07 September 2015
Bread, in all its shapes and sizes,
remains the staff of life in Greece
Do you know your baklava from your kataifi?
One of the benefits of staying in Julia Apartments in Platanes, outside Rethymnon, this week is that there is a fine traditional Greek bakery or fournos downstairs at the corner, just beside the taverna.
I was there first thing this morning to buy bread for breakfast, and was taken away by the variety of breads, pastries, pies and cakes that have been available since dawn.
Of course, Greeks eat bread (psomi) at every meal, and for them it literally is the sustenance of life, as well as having religious significance. There is a special bread for every feast in the Church calendar – name days, fasting days, days of remembrance, feast days, and holy days including Christopsomo for Christmas and a Tsoureki for Easter.
Bread comes in all shapes and sizes, but none of these is random. Each shape and size has a significance associated with a different meal, a different day or a different celebration. So, for example, Christopsomo will either be in the shape of a cross or have a cross marked on top. Tsoureki is made of three strands braided together to represent the Holy Trinity. Other shapes include star shaped bread, circular ring shapes and knotted bread.
As for sweet treats, baklava and kataifi are among the most popular and delicious Greek desserts.
Baklava (μπακλαβάς) is a rich, sweet pastry made of layers of filo, filled with chopped nuts and sweetened and held together with syrup or honey. It is found through the lands of the former Ottoman Empire, including Greece, Turkey, Syria, and as far away as Central and South-West Asia.
The word baklava is first found in English in 1650, but the name sounds the same in the different languages of the Mediterranean and Middle East. Greeks and the Turks still argue over which dishes are originally Greek and which are Turkish.
Different scholars find the origins of the word in different languages, including Turkish, Arabic Persian and even Mongolian, and trace its story back to Roman placenta cake, Byzantine cuisine, or the Persian lauzinaq.
There are similarities between baklava and the Ancient Greek desserts gastris (γάστρις), kopte sesamis (κοπτὴ σησαμίς), and kopton (κοπτόν). But the current form of baklava may have been developed in the imperial kitchens of the Topkapı Palace in Istanbul, where the Sultan is said to have presented trays of baklava to the Janissaries on 15th day Ramadan each year in a ceremony known as the Baklava Alayı.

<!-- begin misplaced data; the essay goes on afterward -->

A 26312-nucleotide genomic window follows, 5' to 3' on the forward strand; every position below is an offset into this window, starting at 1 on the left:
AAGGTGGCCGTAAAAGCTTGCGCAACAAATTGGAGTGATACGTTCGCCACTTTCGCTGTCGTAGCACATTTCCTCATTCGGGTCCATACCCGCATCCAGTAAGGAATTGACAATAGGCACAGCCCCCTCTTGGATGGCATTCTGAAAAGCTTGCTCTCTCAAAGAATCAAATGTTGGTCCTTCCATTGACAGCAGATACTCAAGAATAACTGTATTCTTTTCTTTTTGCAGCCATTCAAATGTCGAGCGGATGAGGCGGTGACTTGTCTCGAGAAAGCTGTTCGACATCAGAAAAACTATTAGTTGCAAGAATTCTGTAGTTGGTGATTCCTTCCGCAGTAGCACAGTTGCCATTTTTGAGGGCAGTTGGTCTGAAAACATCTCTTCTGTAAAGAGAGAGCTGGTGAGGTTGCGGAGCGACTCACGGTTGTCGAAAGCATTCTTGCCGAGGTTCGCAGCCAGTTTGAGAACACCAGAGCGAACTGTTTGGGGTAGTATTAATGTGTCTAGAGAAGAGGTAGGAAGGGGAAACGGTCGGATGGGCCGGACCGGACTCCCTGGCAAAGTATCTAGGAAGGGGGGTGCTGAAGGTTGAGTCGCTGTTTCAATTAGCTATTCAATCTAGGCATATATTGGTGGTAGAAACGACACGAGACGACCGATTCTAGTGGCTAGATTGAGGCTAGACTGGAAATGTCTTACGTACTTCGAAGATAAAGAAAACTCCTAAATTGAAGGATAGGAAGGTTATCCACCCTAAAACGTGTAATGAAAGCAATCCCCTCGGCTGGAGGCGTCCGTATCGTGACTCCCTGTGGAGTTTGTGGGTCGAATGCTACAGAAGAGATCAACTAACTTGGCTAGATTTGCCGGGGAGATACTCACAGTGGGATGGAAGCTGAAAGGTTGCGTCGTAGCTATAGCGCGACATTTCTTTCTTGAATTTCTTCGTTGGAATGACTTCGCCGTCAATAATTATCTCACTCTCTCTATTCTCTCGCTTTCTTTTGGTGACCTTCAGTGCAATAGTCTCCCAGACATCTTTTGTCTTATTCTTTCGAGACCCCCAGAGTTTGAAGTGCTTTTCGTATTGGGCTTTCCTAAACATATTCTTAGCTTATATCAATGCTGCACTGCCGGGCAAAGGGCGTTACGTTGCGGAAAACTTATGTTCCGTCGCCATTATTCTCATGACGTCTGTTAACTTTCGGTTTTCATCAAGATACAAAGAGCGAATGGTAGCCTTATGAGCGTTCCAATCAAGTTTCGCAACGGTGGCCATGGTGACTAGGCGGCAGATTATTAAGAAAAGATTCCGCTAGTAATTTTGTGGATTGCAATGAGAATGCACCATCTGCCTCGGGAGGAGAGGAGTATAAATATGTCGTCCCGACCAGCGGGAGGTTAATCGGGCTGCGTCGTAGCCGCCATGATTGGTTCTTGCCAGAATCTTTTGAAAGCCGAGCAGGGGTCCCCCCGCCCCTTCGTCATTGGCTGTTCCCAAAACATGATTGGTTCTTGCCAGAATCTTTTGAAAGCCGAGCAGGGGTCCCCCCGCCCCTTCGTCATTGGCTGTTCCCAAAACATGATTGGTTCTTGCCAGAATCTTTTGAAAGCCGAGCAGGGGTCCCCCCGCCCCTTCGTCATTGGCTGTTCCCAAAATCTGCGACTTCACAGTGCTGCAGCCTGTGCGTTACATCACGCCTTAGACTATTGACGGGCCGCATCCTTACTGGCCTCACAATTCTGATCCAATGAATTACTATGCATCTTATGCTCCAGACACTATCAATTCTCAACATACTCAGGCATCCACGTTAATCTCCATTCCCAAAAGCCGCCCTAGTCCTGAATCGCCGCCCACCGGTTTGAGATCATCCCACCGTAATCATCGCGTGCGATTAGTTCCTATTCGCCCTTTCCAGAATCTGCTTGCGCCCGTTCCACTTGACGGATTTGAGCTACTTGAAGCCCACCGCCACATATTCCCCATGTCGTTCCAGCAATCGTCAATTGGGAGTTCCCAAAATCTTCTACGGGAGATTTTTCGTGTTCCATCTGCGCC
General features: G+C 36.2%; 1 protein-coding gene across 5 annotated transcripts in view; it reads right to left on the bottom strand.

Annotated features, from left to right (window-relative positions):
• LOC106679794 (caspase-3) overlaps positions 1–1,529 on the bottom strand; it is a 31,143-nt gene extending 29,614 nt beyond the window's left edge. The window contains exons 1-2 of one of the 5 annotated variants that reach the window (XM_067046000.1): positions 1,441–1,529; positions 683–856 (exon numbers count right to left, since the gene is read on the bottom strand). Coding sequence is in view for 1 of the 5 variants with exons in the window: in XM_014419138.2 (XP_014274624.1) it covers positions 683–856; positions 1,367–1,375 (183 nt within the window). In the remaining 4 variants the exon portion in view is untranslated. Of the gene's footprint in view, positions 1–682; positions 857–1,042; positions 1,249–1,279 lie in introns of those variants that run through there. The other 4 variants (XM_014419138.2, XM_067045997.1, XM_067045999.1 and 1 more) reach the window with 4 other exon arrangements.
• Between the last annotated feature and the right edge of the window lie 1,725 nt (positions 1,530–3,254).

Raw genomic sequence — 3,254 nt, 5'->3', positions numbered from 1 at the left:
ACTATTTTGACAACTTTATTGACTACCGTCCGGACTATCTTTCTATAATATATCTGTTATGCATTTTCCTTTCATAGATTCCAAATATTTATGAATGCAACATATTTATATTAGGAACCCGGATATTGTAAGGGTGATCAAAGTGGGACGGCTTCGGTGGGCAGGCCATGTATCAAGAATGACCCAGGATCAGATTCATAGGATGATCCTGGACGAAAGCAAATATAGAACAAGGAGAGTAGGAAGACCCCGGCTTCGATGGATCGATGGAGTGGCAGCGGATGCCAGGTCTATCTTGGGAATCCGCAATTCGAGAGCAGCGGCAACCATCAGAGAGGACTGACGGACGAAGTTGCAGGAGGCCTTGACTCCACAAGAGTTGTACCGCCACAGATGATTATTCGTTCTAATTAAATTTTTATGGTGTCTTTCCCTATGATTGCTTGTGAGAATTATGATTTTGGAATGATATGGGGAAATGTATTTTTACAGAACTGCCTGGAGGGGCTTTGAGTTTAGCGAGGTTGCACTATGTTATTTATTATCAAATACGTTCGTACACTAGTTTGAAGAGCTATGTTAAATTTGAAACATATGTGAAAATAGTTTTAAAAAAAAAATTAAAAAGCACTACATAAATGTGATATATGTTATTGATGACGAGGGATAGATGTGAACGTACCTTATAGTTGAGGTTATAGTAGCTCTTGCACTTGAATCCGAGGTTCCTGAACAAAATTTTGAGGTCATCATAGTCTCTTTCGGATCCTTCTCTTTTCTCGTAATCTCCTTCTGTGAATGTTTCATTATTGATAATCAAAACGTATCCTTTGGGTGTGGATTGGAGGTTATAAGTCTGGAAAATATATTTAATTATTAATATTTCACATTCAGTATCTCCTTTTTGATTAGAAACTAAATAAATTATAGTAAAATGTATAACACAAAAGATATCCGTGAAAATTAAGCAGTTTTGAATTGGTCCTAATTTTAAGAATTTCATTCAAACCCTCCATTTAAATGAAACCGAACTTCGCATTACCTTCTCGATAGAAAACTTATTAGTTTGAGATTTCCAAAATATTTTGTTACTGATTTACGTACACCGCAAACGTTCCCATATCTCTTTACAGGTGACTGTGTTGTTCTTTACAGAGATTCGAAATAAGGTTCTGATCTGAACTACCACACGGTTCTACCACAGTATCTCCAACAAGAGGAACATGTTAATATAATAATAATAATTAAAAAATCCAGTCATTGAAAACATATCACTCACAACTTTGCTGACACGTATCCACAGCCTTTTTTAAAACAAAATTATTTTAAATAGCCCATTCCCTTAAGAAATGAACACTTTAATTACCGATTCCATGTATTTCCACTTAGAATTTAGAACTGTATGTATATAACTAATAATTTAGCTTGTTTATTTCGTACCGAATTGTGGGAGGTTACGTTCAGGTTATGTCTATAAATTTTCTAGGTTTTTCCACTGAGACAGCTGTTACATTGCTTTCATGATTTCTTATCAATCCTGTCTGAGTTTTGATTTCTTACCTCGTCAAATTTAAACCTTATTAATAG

In Greece, baklava is supposed to be made with 33 dough layers, referring to the years of Christ’s life.
Kataifi (κανταΐφι or καταΐφι) was once described to me by an Irish tourist in Greece as “shredded wheat with honey.” It is made with a special type of pastry called kataifi or kadaifi. The pastry is like angel hair pasta and when rolled up resembles shredded wheat. A delectable nutty centre is rolled inside crisp, thread-like strands of pastry, baked, then soaked in a sweet syrup.
Like many Greek dessert recipes, a sweet syrup is poured over the cooked sweets, which keeps them from drying out.
This too is found in Turkey and other Mediterranean Middle East countries. Some traditional Greek recipes use only almonds, others use a mixture of almonds and walnuts, or even pistachios.
Last night, after dinner, I also enjoyed tiropita or tyropita, a Greek layered pastry pie of a feta cheese filling, and dressed with honey and cinnamon.
Greek cuisine is rich and with many variations, and has improved over the decades since I started coming here.
But bread remains the staff of life, in all its varieties, shapes, sizes and colours.